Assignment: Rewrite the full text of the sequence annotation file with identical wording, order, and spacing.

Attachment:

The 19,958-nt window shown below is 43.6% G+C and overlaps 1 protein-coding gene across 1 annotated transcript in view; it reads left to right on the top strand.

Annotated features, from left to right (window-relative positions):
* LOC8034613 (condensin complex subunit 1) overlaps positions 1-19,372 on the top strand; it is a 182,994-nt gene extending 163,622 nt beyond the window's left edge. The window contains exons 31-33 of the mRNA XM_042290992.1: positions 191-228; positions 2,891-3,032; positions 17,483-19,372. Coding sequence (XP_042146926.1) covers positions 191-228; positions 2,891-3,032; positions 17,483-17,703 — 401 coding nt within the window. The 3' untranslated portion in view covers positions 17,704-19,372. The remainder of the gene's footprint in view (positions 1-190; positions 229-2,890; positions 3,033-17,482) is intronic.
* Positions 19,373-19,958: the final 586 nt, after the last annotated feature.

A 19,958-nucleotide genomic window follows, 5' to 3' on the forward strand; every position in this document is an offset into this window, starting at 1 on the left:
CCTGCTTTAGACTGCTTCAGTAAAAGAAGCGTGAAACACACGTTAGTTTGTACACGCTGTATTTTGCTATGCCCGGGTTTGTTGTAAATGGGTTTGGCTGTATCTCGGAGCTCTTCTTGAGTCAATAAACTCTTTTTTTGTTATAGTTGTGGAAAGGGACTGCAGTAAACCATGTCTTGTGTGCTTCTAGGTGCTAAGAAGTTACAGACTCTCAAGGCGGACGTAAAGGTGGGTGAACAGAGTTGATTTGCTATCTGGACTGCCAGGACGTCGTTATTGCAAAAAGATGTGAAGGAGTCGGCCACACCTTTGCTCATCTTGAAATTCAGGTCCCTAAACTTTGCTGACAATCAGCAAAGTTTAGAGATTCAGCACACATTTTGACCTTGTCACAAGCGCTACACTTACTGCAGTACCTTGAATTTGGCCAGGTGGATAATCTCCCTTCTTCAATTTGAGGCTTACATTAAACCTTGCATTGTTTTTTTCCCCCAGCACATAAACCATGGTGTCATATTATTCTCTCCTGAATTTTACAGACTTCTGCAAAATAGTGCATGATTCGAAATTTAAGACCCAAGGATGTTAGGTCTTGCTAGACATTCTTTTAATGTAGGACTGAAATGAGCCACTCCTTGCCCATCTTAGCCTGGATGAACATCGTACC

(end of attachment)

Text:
The 19,958-nt window shown below is 43.6% G+C and overlaps 1 protein-coding gene across 1 annotated transcript in view; it reads left to right on the top strand.

Annotated features, from left to right (window-relative positions):
* LOC8034613 (condensin complex subunit 1) overlaps positions 1-19,372 on the top strand; it is a 182,994-nt gene extending 163,622 nt beyond the window's left edge. The window contains exons 31-33 of the mRNA XM_042290992.1: positions 191-228; positions 2,891-3,032; positions 17,483-19,372. Coding sequence (XP_042146926.1) covers positions 191-228; positions 2,891-3,032; positions 17,483-17,703 — 401 coding nt within the window. The 3' untranslated portion in view covers positions 17,704-19,372. The remainder of the gene's footprint in view (positions 1-190; positions 229-2,890; positions 3,033-17,482) is intronic.
* Positions 19,373-19,958: the final 586 nt, after the last annotated feature.

A 19,958-nucleotide genomic window follows, 5' to 3' on the forward strand; every position in this document is an offset into this window, starting at 1 on the left:
CCTGCTTTAGACTGCTTCAGTAAAAGAAGCGTGAAACACACGTTAGTTTGTACACGCTGTATTTTGCTATGCCCGGGTTTGTTGTAAATGGGTTTGGCTGTATCTCGGAGCTCTTCTTGAGTCAATAAACTCTTTTTTTGTTATAGTTGTGGAAAGGGACTGCAGTAAACCATGTCTTGTGTGCTTCTAGGTGCTAAGAAGTTACAGACTCTCAAGGCGGACGTAAAGGTGGGTGAACAGAGTTGATTTGCTATCTGGACTGCCAGGACGTCGTTATTGCAAAAAGATGTGAAGGAGTCGGCCACACCTTTGCTCATCTTGAAATTCAGGTCCCTAAACTTTGCTGACAATCAGCAAAGTTTAGAGATTCAGCACACATTTTGACCTTGTCACAAGCGCTACACTTACTGCAGTACCTTGAATTTGGCCAGGTGGATAATCTCCCTTCTTCAATTTGAGGCTTACATTAAACCTTGCATTGTTTTTTTCCCCCAGCACATAAACCATGGTGTCATATTATTCTCTCCTGAATTTTACAGACTTCTGCAAAATAGTGCATGATTCGAAATTTAAGACCCAAGGATGTTAGGTCTTGCTAGACATTCTTTTAATGTAGGACTGAAATGAGCCACTCCTTGCCCATCTTAGCCTGGATGAACATCGTACC